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Sacramento's Tent Cities Still Bloom In Secret

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Sacramento's Tent Cities Still Bloom In Secret


Sacramento's Tent Cities Still Bloom In Secret

Sacramento's Tent Cities Still Bloom In Secret

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  • <iframe src="" width="100%" height="290" frameborder="0" scrolling="no" title="NPR embedded audio player">
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Three months ago the mayor of Sacramento shut down a massive tent city that had grown on the outskirts of the California capital. Now there are some people placed in long-term housing, but no short-term solutions beyond overcrowded shelters. Meanwhile, tent cities still exist, hidden away from authorities. Ben Adler of Capital Public Radio has the story.


Three months after police shut down Sacramento's sprawling Tent City, the California capital still has problems with remaining illegal encampments. There are still many homeless sleeping outdoors, some clustered in groups hiding from police. Critics say local officials aren't doing enough in the short term to get the homeless off the streets.

Capital Public Radio's Ben Adler has the story.

MARY SMITH: From out of the kitchen we're going to the bedroom.

BEN ADLER: Mary Smith is showing off her new home - a duplex in south Sacramento.

SMITH: Then we go out here, you'll see the laundry room.

ADLER: It's not big - just a living room, kitchen, one bed, one bath. But it's a major upgrade for Mary and her partner, Lance Miller, after being forced out of the Tent City. They moved to the Winter Overflow Shelter at the state fairgrounds. Then, about six weeks ago, Lance got a call offering permanent housing.

LANCE MILLER: Felt like I got a brand new Cadillac.

MILLER: Just felt rejoice and - to get my old lady off the street. And just thank the lord over and over.

ADLER: A Bible is open on a table next to their couch. There's an old TV, a new fridge and most importantly these days, an air conditioner. The walls are filled with color pictures printed off a computer of Lance, Mary and their families. They're hoping the stability of a new home will help them get back on their feet. In a year, Mary says, they hope to be able to pay their own rent.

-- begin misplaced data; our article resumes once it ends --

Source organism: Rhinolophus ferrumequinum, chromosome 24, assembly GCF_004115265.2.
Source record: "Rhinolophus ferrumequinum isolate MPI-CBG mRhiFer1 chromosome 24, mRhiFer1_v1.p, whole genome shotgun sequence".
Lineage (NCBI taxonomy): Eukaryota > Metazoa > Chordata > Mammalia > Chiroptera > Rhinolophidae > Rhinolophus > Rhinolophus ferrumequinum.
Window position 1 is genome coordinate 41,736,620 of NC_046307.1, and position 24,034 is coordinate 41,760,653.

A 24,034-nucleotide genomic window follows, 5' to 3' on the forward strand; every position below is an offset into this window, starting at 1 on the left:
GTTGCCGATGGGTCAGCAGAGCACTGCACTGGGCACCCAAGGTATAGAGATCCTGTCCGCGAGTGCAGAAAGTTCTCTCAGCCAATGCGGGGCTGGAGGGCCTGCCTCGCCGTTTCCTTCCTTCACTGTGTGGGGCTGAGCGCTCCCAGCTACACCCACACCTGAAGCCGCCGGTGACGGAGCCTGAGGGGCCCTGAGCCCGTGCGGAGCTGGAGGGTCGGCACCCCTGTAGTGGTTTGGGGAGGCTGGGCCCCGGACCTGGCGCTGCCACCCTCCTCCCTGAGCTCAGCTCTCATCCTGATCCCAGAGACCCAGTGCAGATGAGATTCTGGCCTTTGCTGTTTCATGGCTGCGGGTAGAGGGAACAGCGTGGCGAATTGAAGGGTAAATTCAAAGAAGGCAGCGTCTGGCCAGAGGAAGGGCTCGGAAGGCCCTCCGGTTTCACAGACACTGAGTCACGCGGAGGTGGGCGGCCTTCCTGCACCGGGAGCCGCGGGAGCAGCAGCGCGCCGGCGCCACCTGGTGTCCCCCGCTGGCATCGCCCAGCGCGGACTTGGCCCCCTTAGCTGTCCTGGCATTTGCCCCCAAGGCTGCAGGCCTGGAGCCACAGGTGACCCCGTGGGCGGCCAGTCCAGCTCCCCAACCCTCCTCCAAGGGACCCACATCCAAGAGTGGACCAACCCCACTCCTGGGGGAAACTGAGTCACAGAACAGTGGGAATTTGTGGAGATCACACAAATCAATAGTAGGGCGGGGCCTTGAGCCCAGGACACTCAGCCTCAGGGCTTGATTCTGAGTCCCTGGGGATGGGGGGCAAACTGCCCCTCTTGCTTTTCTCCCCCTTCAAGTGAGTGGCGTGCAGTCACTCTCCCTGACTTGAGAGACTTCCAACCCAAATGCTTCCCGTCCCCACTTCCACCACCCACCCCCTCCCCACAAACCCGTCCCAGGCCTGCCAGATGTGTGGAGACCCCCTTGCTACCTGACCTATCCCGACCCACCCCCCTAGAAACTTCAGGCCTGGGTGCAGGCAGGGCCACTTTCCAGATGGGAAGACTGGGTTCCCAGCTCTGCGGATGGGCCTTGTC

SMITH: Got my own place. So, a house or apartment or, you know, if our year is up and then I'll move on and give it to another family that needs it.

ADLER: This is how Sacramento area officials want to fight homelessness - get the chronically homeless off the street and into permanent housing. Then help them find jobs, get adequate health care and live a stable life. The city and county are footing the bill.

Tim Brown is heading up the 10-year project. He's already found roofs for Lance and Mary and 60 other former Tent City residents. Brown says county statistics prove the approach is working.

TIM BROWN: We've decreased chronic homelessness - the toughest part of the population - by 35 percent. And it shows that if we really want to, we can end homelessness if we can provide enough housing and services.

JOAN BURKE: If you're one of the lucky people who got housing, that changes everything for you. The problem is the demand so far exceeds the supply.

ADLER: Homeless advocate Joan Burke says that demand is what makes a legal and long-term Tent City necessary. The Winter Overflow has closed for the summer - other shelters are full - and 1,200 people in Sacramento county don't have a place to sleep. So new encampments continue to pop up, and just as quickly, police have shut them down.

BURKE: For those who can't yet get into that housing, we are asking for safe ground, a legal campground, so they're not hounded from place-to-place. And they're not subject to citations and arrests.

ADLER: Sacramento Mayor Kevin Johnson has a taskforce researching solutions to homelessness, including whether a legal Tent City makes sense. But it won't release its recommendations until the fall. In the meantime, the mayor says...

KEVIN JOHNSON: We need to have tough love. And public safety is very important. And I do not believe that people should be able to camp, you know, illegally, anywhere in the city at this particular time.

ADLER: So Sacramento's homeless population is retreating back into the shadows and hiding from police. That's the case at this secret campsite in Sacramento's River District, north of downtown.


ADLER: One of the campers, Donna Davis(ph), says her group polices itself so it's no threat to public safety.

DONNA DAVIS: It's like a neighborhood watch. We watch out for each other's backs. We make sure there's no violence, drugs and alcohol. And then if there is, the community, which is five people, will talk about it and discuss what the further actions should be.

ADLER: A couple dozen people are scattered across a narrow strip of tree-lined land. Some have tents, others, sleeping bags. One man is reading a book on war tactics out loud.

Unidentified Man: Our minds have to be capable of keeping up with change and adapting to the unexpected.

ADLER: Tina Marie Bazerto(ph) is listening closely. She's bounced from the Tent City to the Winter Shelter and now she's living here.

TINA MARIE BAZERTO: We are all one body. And we just keep on moving. And it's nice to see we're all still together.

ADLER: Most people here would love a chance at permanent housing, but for now they just need a place to spend the night.

For NPR News, I'm Ben Adler in Sacramento.

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